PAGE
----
Sledge and flag from Shackleton’s Nimrod expedition at risk of being lost abroad

Sledge and flag from Shackleton's Nimrod expedition at risk of being lost abroad

Sledge and flag from Shackleton’s Nimrod expedition at risk of being lost abroad

  • Expedition was the first in history to travel within 100 miles of the South Pole

  • Sledge carried supplies for the four men who undertook the famous failed march to the Pole in 1909


Arts Minister Helen Whately has stopped the export of a sledge and flag that was taken on Ernest Shackleton’s 1907 – 1909 British Antarctic Expedition following their sale to an overseas buyer.

The items are valued at £227,500 plus £8,750 VAT and are at risk of export unless a UK buyer can be found to add the items to the national collection so they can be enjoyed by the public.

The expedition, known as Nimrod, was the first led by famous explorer Sir Ernest Shackleton (1874 – 1922). He led three expeditions to the Antarctic in the early twentieth century, this one with the intention of being the first to the South Pole.

During Nimrod, Shackleton, chose three other men from the group – Frank Wild, Eric Marshall and Jameson Adams – to make the attempt on the Pole. The sledge and the flag were hauled, first by pony and then by the men, to within 97.5 miles of their objective, the South Pole before famously turning back to Discovery Point in 1909.

This sledge was one of four used to carry the supplies and equipment the team needed to survive in the extreme conditions. This expedition was the greatest advance to the Pole in history until Amundsen and Scott reached the South Pole separately three years later in 1912.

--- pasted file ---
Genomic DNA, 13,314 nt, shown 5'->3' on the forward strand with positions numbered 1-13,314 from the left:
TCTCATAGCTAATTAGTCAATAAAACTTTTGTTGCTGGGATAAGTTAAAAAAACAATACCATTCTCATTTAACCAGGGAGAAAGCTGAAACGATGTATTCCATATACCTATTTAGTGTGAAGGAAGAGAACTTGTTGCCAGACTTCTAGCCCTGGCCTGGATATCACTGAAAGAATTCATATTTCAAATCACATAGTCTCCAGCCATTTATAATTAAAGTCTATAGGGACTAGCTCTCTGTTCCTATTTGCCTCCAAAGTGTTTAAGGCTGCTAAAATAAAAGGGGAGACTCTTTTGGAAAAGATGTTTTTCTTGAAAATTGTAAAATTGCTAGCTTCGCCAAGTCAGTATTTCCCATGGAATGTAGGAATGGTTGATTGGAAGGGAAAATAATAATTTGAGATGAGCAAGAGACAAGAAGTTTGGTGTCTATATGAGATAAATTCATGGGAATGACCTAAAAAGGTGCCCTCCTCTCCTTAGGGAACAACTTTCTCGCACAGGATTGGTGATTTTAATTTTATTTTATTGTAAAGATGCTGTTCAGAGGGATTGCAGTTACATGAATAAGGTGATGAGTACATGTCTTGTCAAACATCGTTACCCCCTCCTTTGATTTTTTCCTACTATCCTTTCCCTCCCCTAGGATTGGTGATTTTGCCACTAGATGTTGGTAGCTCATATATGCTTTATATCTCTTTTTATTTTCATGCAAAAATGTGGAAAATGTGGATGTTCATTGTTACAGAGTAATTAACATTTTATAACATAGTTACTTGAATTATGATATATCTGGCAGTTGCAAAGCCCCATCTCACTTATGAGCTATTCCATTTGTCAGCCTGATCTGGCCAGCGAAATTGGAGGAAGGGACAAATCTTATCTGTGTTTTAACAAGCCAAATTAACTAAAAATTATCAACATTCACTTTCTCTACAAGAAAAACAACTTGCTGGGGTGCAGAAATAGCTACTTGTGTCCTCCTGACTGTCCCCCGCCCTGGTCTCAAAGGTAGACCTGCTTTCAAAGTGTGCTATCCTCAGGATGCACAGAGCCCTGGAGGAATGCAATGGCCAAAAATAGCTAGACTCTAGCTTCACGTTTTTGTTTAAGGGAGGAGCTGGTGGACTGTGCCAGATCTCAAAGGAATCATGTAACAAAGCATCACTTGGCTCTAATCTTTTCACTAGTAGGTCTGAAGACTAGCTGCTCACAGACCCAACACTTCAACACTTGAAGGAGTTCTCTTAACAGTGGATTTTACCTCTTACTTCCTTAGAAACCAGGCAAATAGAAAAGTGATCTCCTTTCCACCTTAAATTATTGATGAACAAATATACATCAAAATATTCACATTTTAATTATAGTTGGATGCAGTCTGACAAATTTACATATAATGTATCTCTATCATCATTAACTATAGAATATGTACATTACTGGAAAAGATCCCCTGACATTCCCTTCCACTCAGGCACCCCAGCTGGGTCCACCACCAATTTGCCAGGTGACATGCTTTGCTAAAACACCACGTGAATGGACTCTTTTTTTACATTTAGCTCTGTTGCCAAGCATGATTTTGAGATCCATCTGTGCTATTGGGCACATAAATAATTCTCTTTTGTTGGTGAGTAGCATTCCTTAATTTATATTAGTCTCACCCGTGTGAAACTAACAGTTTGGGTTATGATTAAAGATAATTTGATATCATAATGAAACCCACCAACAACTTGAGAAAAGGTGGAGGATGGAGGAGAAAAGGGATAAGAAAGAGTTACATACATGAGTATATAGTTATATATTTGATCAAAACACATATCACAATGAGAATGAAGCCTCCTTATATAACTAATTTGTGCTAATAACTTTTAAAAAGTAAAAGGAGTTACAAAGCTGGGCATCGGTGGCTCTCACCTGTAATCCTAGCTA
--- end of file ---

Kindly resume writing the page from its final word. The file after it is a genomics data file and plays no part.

Arts Minister Helen Whately said:

Shackleton’s expeditions to the South Pole are legendary. The sledge and the flag were part of his ground-breaking Nimrod expedition. Together, they help to tell the story of one of the most daring moments in the twentieth century.

The UK has a proud history of discovery, and it would be a terrible loss for the nation if these unique items did not stay in the country.

The items at risk of export belonged to Dr Eric Marshall (1879 – 1963), a surgeon and polar explorer, who was one of the group chosen to accompany Shackleton on the march to the South Pole during the Nimrod expedition. Marshall was an indispensable member of Shackleton’s team, acting as surgeon, surveyor, cartographer and principal photographer.

The items were brought back to the UK by Marshall and in the 1950s he donated them to his alma mater, Monkton Combe School in Bath. The flag itself is unique, having been handmade and designed for the expedition and is a prominent feature in many of the famous photographs of the journey.

The Chairman of the RCEWA, Sir Hayden Phillips said:

This sledge and flag, belonging to Eric Marshall, are evocative objects. In themselves, the sledge is beautifully crafted; and the square flag unusual, in that the other sledging flags on the 1906 Nimrod expedition were pennants. It appears in photographs, distinct from the others, but it was more often wrapped around Marshall to help him keep warm when sledging with ponies.

It is the story around these objects which gives dramatic and historic resonance to them. Marshall was the expedition’s surgeon, cartographer, principal photographer and the keeper of the record of the expedition. It was fairly chaotically organised. Unlike Scott and Amundsen later, Shackleton received no public funds. When their ship arrived in Antarctica (it had to be towed, so laden was it) it could not moor, so everything they needed (which could not walk or swim itself), had to be thrown overboard.